Aside from that, we are left with incomplete information with which to determine Legacy's value at the moment. Legacy hasn't provided recent information on its new well performance (I'm particularly interested in the performance of its Midland and Martin County wells as it recently started developing outside of its core Lea and Howard County project areas). We also have no idea about how its production progressed in Q4 2018 nor its expectations for 2019. Some of these items should be answered in Legacy's Q4 2018 report, but there's still no indication of when that will occur as it wasn't mentioned during Legacy's recent press release. Legacy may end up delaying its earnings report and 10-K filing.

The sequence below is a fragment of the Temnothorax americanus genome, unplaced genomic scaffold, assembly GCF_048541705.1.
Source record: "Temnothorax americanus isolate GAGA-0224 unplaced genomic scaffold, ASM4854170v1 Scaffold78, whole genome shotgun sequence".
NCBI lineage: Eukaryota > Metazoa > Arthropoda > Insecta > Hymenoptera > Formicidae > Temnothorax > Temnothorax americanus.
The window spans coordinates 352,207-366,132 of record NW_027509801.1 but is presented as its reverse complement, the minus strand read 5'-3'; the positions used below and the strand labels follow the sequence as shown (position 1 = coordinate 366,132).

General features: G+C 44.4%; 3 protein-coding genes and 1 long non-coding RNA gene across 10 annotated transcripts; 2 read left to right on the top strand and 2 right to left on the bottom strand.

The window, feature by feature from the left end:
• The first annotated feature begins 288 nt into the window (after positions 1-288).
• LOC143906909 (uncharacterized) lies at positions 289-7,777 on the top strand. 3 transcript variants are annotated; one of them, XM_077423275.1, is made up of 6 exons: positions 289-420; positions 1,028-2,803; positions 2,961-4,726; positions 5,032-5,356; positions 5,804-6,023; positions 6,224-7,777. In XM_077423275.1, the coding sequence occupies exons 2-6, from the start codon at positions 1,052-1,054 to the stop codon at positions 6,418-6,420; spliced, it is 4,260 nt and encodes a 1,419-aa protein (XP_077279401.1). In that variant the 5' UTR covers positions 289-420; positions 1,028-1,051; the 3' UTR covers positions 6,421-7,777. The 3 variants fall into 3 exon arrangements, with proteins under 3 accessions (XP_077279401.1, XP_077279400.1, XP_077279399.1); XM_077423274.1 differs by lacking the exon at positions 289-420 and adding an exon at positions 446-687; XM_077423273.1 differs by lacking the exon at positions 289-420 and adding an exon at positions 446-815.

While it isn't completely certain that Legacy will restructure yet, it's in a very challenging position right now. Legacy's credit facility is set to mature at the beginning of April and it hasn't managed to secure an extension yet. Credit facility extensions are typically secured well in advance of maturity, and if Legacy is unable to deal with it soon, it faces a near-term restructuring.
Legacy's press release indicates that it doesn't have alternative financing in place, so it is seeking a last minute rescue. There is the potential for Legacy to secure replacement first-lien financing, but it hasn't been able to achieve that in the past months. At this point, any new financing would likely take place in conjunction with a restructuring that would wipe out much of Legacy's debt.
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Disclosure: I am/we are short LGCY. I wrote this article myself, and it expresses my own opinions. I am not receiving compensation for it (other than from Seeking Alpha). I have no business relationship with any company whose stock is mentioned in this article.
Additional disclosure: Short LGCY via a small amount of puts.